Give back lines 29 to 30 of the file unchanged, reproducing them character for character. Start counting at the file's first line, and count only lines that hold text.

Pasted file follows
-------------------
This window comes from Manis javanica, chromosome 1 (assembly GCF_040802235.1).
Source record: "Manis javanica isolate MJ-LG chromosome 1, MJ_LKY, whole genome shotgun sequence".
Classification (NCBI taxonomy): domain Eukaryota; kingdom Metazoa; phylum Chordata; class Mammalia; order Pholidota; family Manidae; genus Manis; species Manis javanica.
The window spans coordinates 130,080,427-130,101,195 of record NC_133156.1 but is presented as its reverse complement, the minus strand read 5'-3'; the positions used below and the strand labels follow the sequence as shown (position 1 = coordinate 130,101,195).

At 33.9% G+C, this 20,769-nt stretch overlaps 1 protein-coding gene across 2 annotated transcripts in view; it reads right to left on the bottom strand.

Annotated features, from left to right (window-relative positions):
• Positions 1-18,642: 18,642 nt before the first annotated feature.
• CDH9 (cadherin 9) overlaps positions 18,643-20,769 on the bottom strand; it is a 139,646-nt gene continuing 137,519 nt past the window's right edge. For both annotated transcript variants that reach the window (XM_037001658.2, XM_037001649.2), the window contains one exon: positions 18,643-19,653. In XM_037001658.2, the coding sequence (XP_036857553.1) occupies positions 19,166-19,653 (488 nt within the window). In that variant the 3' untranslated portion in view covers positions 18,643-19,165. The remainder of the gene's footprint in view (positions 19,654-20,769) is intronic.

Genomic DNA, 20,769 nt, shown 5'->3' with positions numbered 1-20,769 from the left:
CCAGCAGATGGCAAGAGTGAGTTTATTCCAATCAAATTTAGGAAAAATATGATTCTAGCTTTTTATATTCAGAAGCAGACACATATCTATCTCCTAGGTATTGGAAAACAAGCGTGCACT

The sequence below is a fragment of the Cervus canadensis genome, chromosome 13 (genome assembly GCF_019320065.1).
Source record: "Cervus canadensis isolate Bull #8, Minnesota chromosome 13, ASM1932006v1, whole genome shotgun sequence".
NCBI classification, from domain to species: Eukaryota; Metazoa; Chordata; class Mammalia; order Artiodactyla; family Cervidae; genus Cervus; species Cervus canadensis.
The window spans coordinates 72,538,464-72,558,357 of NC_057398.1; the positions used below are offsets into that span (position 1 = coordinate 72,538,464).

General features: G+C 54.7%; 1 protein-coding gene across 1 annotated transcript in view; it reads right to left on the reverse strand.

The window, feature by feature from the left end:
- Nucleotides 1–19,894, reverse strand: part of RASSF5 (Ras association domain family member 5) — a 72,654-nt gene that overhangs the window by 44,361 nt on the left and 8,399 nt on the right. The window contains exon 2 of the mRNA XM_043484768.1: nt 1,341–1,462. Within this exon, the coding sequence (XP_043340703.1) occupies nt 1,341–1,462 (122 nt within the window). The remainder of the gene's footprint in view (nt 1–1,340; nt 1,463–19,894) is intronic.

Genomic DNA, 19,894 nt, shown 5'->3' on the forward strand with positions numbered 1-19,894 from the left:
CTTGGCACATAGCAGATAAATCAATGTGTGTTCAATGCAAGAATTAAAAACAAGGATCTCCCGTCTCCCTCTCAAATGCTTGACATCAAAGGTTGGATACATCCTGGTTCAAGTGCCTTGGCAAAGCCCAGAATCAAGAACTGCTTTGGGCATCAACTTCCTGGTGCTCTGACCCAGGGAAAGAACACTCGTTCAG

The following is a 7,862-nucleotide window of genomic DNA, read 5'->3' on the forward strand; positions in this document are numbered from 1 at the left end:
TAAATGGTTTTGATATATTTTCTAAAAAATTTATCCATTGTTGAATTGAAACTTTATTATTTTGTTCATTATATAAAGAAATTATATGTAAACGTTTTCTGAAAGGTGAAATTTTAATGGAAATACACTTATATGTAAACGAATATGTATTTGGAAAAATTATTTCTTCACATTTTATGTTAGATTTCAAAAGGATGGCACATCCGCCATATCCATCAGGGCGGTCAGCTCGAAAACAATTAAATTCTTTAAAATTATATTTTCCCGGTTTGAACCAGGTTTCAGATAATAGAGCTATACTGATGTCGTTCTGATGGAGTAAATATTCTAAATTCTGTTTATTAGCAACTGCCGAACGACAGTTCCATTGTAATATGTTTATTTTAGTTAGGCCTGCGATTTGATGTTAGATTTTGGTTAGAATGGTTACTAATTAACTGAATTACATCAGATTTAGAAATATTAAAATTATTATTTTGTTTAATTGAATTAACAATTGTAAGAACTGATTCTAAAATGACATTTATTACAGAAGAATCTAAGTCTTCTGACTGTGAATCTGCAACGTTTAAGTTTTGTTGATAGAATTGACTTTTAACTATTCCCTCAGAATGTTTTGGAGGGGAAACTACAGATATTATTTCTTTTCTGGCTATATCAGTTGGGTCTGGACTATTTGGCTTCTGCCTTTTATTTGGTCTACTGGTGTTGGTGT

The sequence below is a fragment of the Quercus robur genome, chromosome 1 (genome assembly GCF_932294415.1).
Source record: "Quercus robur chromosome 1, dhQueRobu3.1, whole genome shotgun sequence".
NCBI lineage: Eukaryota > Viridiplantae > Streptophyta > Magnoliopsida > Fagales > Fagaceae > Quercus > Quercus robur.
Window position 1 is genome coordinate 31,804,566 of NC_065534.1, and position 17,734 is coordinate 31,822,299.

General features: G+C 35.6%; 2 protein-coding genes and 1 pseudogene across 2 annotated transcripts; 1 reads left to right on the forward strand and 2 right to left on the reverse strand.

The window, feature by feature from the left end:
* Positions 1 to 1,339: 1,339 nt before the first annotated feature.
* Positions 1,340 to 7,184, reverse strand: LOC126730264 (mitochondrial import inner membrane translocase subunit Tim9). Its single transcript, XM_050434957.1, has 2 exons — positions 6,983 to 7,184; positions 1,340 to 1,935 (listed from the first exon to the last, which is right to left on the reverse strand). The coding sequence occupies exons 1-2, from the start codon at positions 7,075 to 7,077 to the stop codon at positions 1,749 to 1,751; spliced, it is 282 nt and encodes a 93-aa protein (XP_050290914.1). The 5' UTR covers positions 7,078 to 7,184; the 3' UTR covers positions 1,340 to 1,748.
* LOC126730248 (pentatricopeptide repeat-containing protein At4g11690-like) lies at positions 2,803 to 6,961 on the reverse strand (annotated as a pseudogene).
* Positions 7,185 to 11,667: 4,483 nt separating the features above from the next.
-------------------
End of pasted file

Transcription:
* Positions 1,340 to 7,184, reverse strand: LOC126730264 (mitochondrial import inner membrane translocase subunit Tim9). Its single transcript, XM_050434957.1, has 2 exons — positions 6,983 to 7,184; positions 1,340 to 1,935 (listed from the first exon to the last, which is right to left on the reverse strand). The coding sequence occupies exons 1-2, from the start codon at positions 7,075 to 7,077 to the stop codon at positions 1,749 to 1,751; spliced, it is 282 nt and encodes a 93-aa protein (XP_050290914.1). The 5' UTR covers positions 7,078 to 7,184; the 3' UTR covers positions 1,340 to 1,748.
* LOC126730248 (pentatricopeptide repeat-containing protein At4g11690-like) lies at positions 2,803 to 6,961 on the reverse strand (annotated as a pseudogene).